Female founders give startup, fund-raising tips

NEW YORK-- It’s seldom you hear honest talk about investors snoring soundly or checking their phones every so often when you’re pitching to them but the founders of these companies -- Wayup, F Cubed, Manicube, getringly and ELOQUII -- had those stories to share. What’s more unusual perhaps is how even those who they thought couldn’t care less were the ones interested in investing in them.

 

http://blogs.orrick.com/totalaccess/events/event/new-york-panel-event-founders-guide-part-4-w-anu-duggal-of-f-cubed-eloquii-ringly-wayup-manicube/

 

“They probably just had a long day, or were just too busy,” two of the women said. An Duggal, Liz Wessel, Katina Mountanos and Mariah Chase were the panelists who shared their experience as a startup and how they have pitched, wooed and won over  investors last October 5 at Orrick’s offices.

 

Among the tips they shared with the audience in this law office at the CBS Building were:

  • Nothing will happen unless you talk about it

  • Prototype and make it better

  • Hire senior as much as possible, not by seniority but those who doesn’t mind rolling down their sleeves to do the dirty work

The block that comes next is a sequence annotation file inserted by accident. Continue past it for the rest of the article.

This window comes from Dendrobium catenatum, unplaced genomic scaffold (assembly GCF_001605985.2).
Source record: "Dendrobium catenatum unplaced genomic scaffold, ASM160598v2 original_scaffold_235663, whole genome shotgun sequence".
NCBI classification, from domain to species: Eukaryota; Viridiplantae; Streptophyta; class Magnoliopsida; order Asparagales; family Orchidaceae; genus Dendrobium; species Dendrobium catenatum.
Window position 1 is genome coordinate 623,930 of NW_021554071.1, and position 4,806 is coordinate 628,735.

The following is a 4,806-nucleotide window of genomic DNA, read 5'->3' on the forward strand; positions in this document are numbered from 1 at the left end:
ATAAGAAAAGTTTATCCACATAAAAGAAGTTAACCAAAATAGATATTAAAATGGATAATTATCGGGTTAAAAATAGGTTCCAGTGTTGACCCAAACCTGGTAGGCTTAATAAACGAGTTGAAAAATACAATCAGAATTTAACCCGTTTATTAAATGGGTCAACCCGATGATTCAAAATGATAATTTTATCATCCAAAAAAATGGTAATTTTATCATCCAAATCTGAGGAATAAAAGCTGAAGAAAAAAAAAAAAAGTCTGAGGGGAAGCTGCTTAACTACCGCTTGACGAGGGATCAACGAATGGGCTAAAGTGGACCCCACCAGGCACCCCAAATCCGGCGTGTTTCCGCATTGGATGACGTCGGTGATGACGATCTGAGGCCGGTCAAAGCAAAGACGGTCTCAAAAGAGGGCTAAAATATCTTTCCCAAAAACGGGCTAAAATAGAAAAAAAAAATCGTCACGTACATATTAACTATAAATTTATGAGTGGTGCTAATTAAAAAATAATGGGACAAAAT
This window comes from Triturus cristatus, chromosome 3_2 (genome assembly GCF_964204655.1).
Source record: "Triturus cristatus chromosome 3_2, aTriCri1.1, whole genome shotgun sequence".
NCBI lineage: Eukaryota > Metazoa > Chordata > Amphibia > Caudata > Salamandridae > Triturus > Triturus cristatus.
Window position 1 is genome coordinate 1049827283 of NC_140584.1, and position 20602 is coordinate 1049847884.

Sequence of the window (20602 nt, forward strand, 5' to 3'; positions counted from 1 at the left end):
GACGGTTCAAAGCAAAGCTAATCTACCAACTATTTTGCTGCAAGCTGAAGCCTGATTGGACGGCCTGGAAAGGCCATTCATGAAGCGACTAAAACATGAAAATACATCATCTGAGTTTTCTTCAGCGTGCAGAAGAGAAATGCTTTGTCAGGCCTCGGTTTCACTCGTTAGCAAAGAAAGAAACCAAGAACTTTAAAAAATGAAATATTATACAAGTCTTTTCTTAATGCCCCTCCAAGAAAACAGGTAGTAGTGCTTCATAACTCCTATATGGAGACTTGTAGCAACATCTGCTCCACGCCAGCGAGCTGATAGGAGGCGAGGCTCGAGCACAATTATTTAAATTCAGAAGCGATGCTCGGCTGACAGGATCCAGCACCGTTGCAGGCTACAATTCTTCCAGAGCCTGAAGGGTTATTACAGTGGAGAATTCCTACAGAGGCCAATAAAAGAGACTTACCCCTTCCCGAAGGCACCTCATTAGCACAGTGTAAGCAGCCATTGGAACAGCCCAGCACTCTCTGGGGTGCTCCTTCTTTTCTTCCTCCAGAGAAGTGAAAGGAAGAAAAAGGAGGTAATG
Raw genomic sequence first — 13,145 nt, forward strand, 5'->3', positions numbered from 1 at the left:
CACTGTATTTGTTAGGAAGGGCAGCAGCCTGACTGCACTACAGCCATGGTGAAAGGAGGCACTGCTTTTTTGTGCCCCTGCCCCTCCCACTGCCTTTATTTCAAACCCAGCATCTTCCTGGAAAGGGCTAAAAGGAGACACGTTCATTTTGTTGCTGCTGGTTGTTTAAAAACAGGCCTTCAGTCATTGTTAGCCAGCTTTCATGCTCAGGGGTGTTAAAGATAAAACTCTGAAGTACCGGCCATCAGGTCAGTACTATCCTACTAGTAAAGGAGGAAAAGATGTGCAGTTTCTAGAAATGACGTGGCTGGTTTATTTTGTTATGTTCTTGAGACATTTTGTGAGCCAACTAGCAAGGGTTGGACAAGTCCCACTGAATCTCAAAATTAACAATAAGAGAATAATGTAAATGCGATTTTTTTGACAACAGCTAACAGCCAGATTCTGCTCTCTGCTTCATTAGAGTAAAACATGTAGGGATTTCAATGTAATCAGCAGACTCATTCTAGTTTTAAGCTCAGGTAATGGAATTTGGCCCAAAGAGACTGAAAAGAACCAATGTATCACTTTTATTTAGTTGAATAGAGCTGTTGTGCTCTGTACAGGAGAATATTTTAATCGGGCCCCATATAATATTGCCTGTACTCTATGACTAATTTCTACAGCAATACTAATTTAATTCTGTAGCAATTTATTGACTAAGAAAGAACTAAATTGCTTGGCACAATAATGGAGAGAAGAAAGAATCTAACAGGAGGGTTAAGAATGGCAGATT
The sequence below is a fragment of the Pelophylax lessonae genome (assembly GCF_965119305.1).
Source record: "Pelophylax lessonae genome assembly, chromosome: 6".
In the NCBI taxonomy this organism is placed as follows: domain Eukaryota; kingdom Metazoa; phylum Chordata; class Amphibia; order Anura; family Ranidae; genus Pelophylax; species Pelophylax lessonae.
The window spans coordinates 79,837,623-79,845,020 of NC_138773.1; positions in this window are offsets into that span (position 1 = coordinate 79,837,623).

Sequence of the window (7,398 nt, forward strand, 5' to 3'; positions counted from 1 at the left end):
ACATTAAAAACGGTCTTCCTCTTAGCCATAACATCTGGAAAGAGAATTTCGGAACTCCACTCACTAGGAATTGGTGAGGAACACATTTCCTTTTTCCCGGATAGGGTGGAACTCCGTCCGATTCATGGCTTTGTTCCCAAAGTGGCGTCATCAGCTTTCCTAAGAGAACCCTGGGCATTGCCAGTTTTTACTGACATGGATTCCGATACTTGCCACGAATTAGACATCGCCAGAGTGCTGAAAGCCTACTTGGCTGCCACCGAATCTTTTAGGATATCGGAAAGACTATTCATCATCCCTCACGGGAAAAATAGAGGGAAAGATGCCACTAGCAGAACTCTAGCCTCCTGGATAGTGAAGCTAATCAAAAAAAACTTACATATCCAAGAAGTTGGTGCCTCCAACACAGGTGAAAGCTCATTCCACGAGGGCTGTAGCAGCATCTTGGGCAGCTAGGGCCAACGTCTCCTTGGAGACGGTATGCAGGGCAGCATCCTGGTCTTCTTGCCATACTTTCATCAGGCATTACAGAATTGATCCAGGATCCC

• Give them two decks -- one brief one via email and a comprehensive one, for VCs to use and share with their partners

  • Prepare to paint a really audacious goal even if you want to be authentic

  • Expect to have coffee meetings with them

​

WayUp (formerly Campus Job) is a startup that connects college students with local job opportunities. Launced last September 2014, it’s founded by Liz Wessel and JJ Fligelman. In April, the company raised a $7.8 million Series A round. It has reportedly signed up over 5,000 companies and thousands of student users.  

 

The name change was crucial to the success of its business, because Campus Job sounded like it was offering jobs inside a campus only. The site is free for students.

 

The Female Founders Fund or F Cubed headed by Anu Duggal is a venture capital fund for women to address the paltry number of funds that startups with a female founder or CEO has received. A research study pointed out that only 2.7 percent of US companies receive venture capital funding from 2011 to 2013.

 

Katina Mountanous of Manicube talked about Manicube, her house call and even -- get this -- in-office manicure service (if your employer is okay with it) available in cities such as New York, Boston, Chicago and San Francisco. She co-founded it with Liz Whitman.

Rngly is working on building the future of wearable technology and connected devices like jewelries.

ELOQII, headed by Chase, is a plus-size fashion brand with a difference. It offers sophisticated outfits for women who can’t find their size.